Very much so. Many of the delegates there had a grandiose understanding of what their gathering was and how it would be remembered. The self-appointed notetaker [Lucius Chittenden] – and we owe him great thanks – compared himself to James Madison taking notes at the Constitutional Convention. He and many others thought of [the Conference] on that magnitude. Your point is good in that John Tyler probably met George Washington as a boy and knew many of the other Founding Fathers as a young man. In his mind, Tyler must have had Washington as a model when he took the chair at the Washington Peace Conference.
But the caliber and breadth of experience of the delegates was nowhere near what the Constitutional Convention had had. By this point, most of the greats of the governing generation that followed the Founding Fathers like Webster, Calhoun, and Henry Clay had passed from the scene. People that were there, this “second tier,” just didn’t have the same level of greatness. The new leadership generation that emerged after the Civil War had not yet taken the fore. So the delegates are the type of people who are sort of locked between in the historical cracks.
John Tyler also had meetings with the lame duck president James Buchanan. How did their differences hamper the success of the Peace Conference?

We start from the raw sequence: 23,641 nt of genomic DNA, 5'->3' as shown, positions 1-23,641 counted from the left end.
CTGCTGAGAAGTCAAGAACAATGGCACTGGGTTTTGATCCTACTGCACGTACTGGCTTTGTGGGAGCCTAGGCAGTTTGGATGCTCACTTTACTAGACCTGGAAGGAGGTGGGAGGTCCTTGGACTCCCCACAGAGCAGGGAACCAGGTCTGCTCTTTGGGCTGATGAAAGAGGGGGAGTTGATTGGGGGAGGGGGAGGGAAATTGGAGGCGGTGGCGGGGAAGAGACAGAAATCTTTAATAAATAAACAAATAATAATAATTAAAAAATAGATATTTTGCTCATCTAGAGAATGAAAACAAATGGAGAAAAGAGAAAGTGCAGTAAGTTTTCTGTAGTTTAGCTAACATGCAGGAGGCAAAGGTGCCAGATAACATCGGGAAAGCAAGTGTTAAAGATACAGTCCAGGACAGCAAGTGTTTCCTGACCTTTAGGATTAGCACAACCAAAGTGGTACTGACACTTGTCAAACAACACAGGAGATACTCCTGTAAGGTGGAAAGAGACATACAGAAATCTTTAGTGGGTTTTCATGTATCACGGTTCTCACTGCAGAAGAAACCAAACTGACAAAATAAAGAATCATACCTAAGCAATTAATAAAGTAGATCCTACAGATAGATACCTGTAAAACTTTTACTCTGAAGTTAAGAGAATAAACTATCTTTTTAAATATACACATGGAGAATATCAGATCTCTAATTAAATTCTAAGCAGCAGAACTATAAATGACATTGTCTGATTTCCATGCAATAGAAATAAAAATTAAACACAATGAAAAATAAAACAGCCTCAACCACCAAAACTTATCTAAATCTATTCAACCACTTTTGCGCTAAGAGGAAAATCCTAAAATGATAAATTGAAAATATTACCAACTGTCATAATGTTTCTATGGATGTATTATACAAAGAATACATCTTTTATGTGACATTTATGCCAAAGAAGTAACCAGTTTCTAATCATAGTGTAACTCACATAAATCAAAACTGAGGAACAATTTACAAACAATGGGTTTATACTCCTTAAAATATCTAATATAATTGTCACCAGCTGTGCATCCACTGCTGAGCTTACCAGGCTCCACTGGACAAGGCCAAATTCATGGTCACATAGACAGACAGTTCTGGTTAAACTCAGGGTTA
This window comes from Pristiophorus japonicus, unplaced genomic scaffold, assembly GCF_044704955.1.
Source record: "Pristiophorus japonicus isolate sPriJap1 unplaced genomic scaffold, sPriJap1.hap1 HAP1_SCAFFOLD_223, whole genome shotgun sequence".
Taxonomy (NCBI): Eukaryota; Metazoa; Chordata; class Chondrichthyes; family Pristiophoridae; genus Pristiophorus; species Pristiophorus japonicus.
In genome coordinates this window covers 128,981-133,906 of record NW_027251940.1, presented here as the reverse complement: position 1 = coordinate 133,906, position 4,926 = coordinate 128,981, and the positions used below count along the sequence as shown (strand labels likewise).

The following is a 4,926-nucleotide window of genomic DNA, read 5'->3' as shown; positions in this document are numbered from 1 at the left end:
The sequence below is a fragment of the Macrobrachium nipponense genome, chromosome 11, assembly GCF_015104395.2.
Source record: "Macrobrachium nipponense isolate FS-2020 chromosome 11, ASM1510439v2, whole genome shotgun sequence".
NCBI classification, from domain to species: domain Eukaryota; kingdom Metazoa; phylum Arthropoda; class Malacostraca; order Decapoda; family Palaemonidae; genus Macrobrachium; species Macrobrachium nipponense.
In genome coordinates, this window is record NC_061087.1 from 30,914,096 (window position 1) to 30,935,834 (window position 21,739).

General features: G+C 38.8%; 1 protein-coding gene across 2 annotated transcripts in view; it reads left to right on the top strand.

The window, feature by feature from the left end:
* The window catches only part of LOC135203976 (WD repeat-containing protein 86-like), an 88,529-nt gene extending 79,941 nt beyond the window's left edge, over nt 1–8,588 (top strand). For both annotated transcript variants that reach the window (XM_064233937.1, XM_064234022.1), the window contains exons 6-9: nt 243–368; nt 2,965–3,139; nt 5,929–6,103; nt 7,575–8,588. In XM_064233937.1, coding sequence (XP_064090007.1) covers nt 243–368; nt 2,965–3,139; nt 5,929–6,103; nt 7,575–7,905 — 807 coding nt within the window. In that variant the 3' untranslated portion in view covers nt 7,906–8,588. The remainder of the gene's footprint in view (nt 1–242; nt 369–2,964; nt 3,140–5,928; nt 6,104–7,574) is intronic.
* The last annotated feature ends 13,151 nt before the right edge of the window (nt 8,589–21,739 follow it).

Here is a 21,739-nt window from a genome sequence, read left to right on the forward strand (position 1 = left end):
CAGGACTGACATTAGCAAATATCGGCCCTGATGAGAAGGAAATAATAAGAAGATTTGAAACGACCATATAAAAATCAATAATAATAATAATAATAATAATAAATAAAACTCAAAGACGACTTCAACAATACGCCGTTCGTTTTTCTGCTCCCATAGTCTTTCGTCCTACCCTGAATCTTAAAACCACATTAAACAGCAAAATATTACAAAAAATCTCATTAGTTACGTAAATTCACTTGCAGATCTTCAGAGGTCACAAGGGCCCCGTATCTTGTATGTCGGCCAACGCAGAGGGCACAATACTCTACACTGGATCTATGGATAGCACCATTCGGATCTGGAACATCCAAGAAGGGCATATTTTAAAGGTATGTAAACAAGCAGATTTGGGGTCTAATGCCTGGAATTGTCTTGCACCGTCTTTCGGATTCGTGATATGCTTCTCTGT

James Buchanan was a major character in my book, even though he was not technically a delegate. He was fairly involved behind the scenes as a major cheerleader for the Conference. He and John Tyler had known each other for decades as “frenemies:” friends or adversaries depending on the issue. They were both Democrats, but Tyler especially had not trusted Buchanan very much. James Buchanan struck many people as very self-serving and not very deep on his commitment.
They were unified momentarily on the Peace Conference and he paved the way for John Tyler. Buchanan opposed secession but he didn’t think he had any Constitutional power to prohibit it. Between the Lincoln election and inauguration, there was a great leadership vacuum in Washington and the nation. At least for a few weeks in 1861, John Tyler tried to fill that vacuum. If the Conference had worked out better, perhaps he’d be remembered appreciatively in that role.